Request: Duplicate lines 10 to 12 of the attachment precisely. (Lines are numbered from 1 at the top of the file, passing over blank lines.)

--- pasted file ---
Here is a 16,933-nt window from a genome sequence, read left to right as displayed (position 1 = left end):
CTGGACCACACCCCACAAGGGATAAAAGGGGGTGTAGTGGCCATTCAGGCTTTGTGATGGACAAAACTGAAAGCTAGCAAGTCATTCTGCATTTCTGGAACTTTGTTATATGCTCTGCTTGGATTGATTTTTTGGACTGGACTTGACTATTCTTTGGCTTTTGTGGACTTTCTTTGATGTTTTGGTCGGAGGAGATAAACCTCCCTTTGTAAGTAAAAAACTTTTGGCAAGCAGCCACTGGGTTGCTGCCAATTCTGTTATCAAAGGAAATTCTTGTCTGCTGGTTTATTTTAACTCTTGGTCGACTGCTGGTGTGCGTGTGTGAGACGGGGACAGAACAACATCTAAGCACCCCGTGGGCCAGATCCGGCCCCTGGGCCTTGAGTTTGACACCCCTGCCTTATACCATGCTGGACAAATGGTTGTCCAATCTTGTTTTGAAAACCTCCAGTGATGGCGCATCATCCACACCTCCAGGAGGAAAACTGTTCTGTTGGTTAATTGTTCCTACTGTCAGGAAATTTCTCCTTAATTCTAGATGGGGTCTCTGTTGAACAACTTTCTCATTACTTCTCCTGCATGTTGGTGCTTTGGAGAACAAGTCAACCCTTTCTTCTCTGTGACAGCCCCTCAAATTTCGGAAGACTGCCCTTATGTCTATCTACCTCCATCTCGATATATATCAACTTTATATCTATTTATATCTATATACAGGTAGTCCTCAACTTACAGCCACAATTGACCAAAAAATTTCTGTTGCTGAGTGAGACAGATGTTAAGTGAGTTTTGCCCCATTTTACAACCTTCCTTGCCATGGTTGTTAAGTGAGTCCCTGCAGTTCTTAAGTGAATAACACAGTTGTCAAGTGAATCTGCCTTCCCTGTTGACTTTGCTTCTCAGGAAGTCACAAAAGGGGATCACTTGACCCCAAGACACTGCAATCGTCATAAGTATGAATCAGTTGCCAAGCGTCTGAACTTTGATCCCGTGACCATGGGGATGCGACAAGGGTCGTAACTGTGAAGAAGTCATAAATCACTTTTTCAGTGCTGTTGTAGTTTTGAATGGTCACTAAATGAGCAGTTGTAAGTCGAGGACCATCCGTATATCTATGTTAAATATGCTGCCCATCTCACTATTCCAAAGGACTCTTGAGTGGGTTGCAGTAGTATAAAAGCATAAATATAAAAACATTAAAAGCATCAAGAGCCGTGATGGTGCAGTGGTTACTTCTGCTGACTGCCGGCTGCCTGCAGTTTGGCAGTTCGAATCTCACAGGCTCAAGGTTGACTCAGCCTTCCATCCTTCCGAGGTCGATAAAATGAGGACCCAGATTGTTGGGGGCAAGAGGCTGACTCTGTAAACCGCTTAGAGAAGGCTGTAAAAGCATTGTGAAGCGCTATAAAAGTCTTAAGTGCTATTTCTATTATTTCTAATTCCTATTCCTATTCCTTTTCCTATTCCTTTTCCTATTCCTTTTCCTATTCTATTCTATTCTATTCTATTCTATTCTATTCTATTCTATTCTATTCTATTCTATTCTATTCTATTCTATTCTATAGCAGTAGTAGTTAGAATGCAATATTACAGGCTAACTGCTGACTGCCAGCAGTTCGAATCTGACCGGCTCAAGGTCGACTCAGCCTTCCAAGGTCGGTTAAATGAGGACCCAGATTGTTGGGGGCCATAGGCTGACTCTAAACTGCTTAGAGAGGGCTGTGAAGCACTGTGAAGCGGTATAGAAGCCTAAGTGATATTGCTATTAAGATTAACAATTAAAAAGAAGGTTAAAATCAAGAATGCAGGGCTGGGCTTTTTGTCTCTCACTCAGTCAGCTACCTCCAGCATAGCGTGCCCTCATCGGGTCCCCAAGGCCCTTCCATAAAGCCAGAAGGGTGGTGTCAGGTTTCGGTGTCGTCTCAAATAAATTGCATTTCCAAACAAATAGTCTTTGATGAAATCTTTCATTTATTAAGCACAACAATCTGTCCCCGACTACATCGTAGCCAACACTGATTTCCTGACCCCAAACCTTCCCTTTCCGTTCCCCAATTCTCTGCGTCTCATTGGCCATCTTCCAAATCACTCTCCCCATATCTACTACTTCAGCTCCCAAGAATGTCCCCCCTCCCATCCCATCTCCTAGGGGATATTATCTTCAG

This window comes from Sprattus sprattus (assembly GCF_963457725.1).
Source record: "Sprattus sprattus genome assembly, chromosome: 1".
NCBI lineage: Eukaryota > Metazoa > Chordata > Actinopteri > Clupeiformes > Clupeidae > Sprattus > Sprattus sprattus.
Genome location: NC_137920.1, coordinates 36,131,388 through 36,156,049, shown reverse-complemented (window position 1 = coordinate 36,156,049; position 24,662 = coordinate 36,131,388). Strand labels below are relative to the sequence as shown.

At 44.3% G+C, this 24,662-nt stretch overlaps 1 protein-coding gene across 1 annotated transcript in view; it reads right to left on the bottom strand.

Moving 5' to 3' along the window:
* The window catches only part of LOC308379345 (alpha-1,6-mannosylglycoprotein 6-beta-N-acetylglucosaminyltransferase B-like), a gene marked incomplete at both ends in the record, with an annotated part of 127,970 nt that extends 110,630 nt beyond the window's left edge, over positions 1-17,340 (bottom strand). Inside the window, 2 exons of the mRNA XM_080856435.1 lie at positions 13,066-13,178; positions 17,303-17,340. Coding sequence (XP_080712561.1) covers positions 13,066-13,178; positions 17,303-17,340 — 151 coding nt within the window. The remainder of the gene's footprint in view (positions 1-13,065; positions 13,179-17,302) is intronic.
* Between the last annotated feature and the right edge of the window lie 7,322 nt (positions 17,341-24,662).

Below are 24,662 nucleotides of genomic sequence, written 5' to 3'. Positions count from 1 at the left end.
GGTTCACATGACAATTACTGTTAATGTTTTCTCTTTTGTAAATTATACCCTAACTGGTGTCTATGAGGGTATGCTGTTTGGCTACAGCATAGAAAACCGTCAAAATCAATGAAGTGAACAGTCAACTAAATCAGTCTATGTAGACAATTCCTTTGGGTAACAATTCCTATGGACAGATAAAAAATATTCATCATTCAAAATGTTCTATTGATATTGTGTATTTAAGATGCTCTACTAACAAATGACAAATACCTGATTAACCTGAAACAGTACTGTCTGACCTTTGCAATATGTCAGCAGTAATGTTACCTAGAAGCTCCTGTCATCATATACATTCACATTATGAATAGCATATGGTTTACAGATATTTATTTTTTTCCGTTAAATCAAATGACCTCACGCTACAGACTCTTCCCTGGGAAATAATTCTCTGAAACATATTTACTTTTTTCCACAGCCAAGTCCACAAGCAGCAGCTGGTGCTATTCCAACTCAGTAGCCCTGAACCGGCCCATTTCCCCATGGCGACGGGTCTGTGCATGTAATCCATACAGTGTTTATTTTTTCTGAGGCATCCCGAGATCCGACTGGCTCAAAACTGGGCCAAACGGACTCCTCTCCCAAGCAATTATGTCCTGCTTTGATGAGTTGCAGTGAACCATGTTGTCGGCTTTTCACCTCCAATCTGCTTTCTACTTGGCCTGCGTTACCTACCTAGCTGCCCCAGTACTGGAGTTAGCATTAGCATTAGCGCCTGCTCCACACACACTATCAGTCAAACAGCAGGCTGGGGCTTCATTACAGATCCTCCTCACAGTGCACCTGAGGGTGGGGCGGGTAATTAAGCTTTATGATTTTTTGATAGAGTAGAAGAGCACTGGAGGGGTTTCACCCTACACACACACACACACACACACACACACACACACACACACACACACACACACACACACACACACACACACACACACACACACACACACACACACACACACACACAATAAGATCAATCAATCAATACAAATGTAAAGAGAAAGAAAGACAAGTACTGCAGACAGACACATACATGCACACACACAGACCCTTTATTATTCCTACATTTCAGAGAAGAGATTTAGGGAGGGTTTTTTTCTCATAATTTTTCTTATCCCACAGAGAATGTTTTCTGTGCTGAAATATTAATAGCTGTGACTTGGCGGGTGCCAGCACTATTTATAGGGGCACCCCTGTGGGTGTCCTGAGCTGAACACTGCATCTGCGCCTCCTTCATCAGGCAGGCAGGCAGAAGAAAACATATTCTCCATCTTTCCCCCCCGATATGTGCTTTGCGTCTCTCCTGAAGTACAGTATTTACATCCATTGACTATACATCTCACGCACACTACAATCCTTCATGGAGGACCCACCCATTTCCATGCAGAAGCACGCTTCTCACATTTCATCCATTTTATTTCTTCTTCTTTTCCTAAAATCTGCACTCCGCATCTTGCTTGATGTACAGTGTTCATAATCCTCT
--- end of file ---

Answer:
* Between the last annotated feature and the right edge of the window lie 7,322 nt (positions 17,341-24,662).

Below are 24,662 nucleotides of genomic sequence, written 5' to 3'. Positions count from 1 at the left end.
GGTTCACATGACAATTACTGTTAATGTTTTCTCTTTTGTAAATTATACCCTAACTGGTGTCTATGAGGGTATGCTGTTTGGCTACAGCATAGAAAACCGTCAAAATCAATGAAGTGAACAGTCAACTAAATCAGTCTATGTAGACAATTCCTTTGGGTAACAATTCCTATGGACAGATAAAAAATATTCATCATTCAAAATGTTCTATTGATATTGTGTATTTAAGATGCTCTACTAACAAATGACAAATACCTGATTAACCTGAAACAGTACTGTCTGACCTTTGCAATATGTCAGCAGTAATGTTACCTAGAAGCTCCTGTCATCATATACATTCACATTATGAATAGCATATGGTTTACAGATATTTATTTTTTTCCGTTAAATCAAATGACCTCACGCTACAGACTCTTCCCTGGGAAATAATTCTCTGAAACATATTTACTTTTTTCCACAGCCAAGTCCACAAGCAGCAGCTGGTGCTATTCCAACTCAGTAGCCCTGAACCGGCCCATTTCCCCATGGCGACGGGTCTGTGCATGTAATCCATACAGTGTTTATTTTTTCTGAGGCATCCCGAGATCCGACTGGCTCAAAACTGGGCCAAACGGACTCCTCTCCCAAGCAATTATGTCCTGCTTTGATGAGTTGCAGTGAACCATGTTGTCGGCTTTTCACCTCCAATCTGCTTTCTACTTGGCCTGCGTTACCTACCTAGCTGCCCCAGTACTGGAGTTAGCATTAGCATTAGCGCCTGCTCCACACACACTATCAGTCAAACAGCAGGCTGGGGCTTCATTACAGATCCTCCTCACAGTGCACCTGAGGGTGGGGCGGGTAATTAAGCTTTATGATTTTTTGATAGAGTAGAAGAGCACTGGAGGGGTTTCACCCTACACACACACACACACACACACACACACACACACACACACACACACACACACACACACACACACACACACACACACACACACACACACACACACACACACACACAATAAGATCAATCAATCAATACAAATGTAAAGAGAAAGAAAGACAAGTACTGCAGACAGACACATACATGCACACACACAGACCCTTTATTATTCCTACATTTCAGAGAAGAGATTTAGGGAGGGTTTTTTTCTCATAATTTTTCTTATCCCACAGAGAATGTTTTCTGTGCTGAAATATTAATAGCTGTGACTTGGCGGGTGCCAGCACTATTTATAGGGGCACCCCTGTGGGTGTCCTGAGCTGAACACTGCATCTGCGCCTCCTTCATCAGGCAGGCAGGCAGAAGAAAACATATTCTCCATCTTTCCCCCCCGATATGTGCTTTGCGTCTCTCCTGAAGTACAGTATTTACATCCATTGACTATACATCTCACGCACACTACAATCCTTCATGGAGGACCCACCCATTTCCATGCAGAAGCACGCTTCTCACATTTCATCCATTTTATTTCTTCTTCTTTTCCTAAAATCTGCACTCCGCATCTTGCTTGATGTACAGTGTTCATAATCCTCT